Last week I attended my first Ubuntu Developer Summit! It was a pleasure to be sponsored for this trip, so thanks again to Canonical for handling travel expenses, and to LinuxForce and my boss for allowing me to take the time off to attend.
My flight came in Monday evening, grabbed a taxi and checked in to my room (very nice, on the 29th floor!). Then headed down to the bar where I was grabbed by Mackenzie Morgan and finally was able to meet Mark Shuttleworth, Laura Czajkowski, Jono Bacon, Alan Pope, Dave Walker, Mike Basinger and others over dinner. It ended up being quite a late night!
Tuesday morning I woke up bright and early to have a delicious breakfast (they feed us a lot at UDS!) and was able to finally meet Martin Owens, all decked out in his hat and suit. After breakfast the sessions started! I ended up mostly on the Community Track, so attended the Community Roundtable each morning first thing. I’m going to try to give key highlights from sessions for each day, but I’m sure I’ll miss some important things, so be sure to follow up with blueprint for more details on each of these sessions.
UDS Day 2
The Linux Terminal Server Project is a really great one and one we’ve used in the Ubuntu Pennsylvania Team. One of the things the team is working that caught my interest on a LiveDVD version of LTSP on Ubuntu so an instant LTSP server could be created by popping a DVD into a networked server. Very cool.
In the first of several sessions during the week, several of us on the Ubuntu Community Council were able to sit down with a couple members of the Ubuntu IRC Council and discuss the status and future of the Ubuntu IRC community. Over 3 formal sessions, and several less formal discussions throughout the week the Councils made considerable progress in both professional and personal relations between the Councils. It’s really a testament to the value of these real life UDS meetings, being able to talk through differences and misunderstandings in the same room really gave us a clear path forward and it was a real pleasure to work with everyone involved to make progress.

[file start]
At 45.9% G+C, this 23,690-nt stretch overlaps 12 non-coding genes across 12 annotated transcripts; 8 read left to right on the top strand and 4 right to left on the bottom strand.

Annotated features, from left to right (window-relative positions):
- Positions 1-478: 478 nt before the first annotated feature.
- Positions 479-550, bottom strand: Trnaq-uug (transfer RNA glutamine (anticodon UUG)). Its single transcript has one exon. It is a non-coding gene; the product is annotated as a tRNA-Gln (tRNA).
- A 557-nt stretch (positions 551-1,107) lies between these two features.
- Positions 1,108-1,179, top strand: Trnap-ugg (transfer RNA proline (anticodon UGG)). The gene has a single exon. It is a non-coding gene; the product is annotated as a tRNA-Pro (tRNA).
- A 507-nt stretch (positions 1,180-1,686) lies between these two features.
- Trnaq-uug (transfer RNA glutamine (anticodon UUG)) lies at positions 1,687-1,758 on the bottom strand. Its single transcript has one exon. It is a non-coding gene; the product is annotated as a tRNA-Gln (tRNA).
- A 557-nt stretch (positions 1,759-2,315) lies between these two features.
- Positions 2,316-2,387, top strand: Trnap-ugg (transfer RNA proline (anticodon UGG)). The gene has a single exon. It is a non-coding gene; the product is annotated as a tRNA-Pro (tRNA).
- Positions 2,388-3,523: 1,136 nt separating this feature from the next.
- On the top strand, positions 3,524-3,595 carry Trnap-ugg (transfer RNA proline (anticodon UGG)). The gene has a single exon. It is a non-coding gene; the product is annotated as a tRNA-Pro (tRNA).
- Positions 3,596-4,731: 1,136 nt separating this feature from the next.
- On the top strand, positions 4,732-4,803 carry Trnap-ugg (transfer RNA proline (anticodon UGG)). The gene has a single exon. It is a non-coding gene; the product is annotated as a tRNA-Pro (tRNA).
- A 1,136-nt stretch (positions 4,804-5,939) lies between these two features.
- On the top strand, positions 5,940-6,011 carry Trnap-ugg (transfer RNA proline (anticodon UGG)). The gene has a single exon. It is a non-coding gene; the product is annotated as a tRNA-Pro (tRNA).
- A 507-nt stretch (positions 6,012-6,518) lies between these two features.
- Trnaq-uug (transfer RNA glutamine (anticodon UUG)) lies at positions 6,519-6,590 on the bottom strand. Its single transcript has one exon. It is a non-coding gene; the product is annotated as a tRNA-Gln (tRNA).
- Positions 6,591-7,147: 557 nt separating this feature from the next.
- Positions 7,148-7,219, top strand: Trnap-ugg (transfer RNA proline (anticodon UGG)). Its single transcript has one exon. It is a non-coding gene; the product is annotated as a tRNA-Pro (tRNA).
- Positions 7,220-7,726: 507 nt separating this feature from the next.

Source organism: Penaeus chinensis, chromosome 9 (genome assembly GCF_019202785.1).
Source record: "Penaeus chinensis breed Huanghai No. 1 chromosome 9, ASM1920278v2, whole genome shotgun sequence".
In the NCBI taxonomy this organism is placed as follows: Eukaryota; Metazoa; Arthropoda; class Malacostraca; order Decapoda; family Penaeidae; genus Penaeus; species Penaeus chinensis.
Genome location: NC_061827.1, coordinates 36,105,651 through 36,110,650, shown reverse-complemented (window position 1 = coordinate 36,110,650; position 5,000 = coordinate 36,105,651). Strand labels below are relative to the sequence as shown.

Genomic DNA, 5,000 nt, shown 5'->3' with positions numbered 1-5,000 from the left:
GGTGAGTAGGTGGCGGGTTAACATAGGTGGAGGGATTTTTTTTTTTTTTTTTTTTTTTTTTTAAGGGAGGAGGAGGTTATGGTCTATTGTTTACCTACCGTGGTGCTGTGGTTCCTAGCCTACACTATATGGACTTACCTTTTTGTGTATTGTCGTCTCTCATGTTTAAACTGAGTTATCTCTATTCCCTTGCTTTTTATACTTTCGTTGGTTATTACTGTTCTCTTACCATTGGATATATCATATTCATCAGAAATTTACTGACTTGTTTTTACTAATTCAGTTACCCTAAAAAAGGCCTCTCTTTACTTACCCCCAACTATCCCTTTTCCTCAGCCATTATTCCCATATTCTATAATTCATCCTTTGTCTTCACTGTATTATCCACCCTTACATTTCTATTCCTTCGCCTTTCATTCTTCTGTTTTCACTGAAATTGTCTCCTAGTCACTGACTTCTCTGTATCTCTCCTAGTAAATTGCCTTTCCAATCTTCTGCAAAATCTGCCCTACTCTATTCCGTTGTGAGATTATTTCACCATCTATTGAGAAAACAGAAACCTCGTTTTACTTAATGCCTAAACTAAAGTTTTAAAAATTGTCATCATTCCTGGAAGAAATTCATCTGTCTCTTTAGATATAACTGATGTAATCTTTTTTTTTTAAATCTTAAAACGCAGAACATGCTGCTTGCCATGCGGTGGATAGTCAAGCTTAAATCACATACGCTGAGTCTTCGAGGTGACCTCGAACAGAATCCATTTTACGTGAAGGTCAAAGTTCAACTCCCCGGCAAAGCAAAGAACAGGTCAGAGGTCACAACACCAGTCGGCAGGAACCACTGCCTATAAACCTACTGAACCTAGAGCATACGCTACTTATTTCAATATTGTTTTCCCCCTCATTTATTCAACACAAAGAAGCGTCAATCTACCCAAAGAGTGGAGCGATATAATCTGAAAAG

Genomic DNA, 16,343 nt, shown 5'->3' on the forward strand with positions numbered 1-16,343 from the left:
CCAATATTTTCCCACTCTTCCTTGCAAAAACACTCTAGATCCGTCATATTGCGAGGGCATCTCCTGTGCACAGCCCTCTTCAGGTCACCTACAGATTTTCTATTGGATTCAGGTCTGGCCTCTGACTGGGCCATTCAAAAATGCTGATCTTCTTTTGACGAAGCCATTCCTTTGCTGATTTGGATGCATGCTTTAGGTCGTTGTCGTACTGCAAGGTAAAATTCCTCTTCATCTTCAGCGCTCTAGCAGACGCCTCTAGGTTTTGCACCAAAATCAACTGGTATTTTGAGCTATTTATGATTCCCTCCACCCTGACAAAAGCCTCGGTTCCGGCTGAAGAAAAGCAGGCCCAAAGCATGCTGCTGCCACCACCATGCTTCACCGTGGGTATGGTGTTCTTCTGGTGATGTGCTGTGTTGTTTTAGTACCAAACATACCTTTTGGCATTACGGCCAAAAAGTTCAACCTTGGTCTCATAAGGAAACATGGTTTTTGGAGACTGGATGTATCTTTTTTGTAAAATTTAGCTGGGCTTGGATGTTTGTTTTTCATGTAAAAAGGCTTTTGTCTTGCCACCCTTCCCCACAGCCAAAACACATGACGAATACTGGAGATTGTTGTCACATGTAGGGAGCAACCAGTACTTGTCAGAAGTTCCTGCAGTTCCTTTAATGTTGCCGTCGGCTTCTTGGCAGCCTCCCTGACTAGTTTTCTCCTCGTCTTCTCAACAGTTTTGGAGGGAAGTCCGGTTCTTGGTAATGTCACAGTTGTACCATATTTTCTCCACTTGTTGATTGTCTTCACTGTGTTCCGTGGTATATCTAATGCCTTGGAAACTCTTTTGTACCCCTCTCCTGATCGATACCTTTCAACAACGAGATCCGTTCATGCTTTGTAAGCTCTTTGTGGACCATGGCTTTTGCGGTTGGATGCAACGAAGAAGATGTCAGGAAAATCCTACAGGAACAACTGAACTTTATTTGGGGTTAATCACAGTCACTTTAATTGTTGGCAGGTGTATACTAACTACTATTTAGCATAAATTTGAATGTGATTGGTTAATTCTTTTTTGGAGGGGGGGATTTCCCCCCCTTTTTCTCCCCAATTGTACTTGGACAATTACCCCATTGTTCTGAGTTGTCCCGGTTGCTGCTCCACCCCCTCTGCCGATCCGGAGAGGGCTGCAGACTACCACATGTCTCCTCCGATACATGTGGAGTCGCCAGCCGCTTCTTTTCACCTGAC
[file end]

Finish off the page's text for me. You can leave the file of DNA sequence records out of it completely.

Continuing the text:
I have to admit, with the major discussions surrounding Women in F/OSS this year I was nervous about this session. This first session was recorded on video (hopefully will be online soon over at http://ubuntudevelopers.blip.tv/!) and had outstanding attendance. We had voices from several women within the project who have not been very involved with the Ubuntu Women project, and Mark Shuttleworth joined us shortly after we began to offer some viewpoints regarding project goals and team resources. I left this first session feeling refreshed and much more confident about the future of the project.
By the end of the week (we had 3 sessions in total) we had a solid Road Map for the Lucid Cycle. Huge thanks to Amber Graner, Laura Czajkowski, Mackenzie Morgan and Jono Bacon for being instrumental in planning, hosting and making these sessions a success and to everyone who joined us throughout the week to offer support, observations, encouragement and suggestions.
There are a few formal boards and councils exist within the Ubuntu project for handling major segments of the Ubuntu community so that the Community Council can balance the load some. Most of these were created approximately two years ago and we’ve started to have members expiring from the teams and have been working toward finding the best ways to restaff them. We tend to want to lean toward votes from the community in all cases we can, but sometimes the pool of members is unclear (who can vote for LoCo Council? IRC Council?). Further solid structure surrounding restaffing also needed to be discussed (What steps are required? How long should we leave open nominations, shortlisting and voting? etc). This session was the first of a few Governance sessions throughout the week.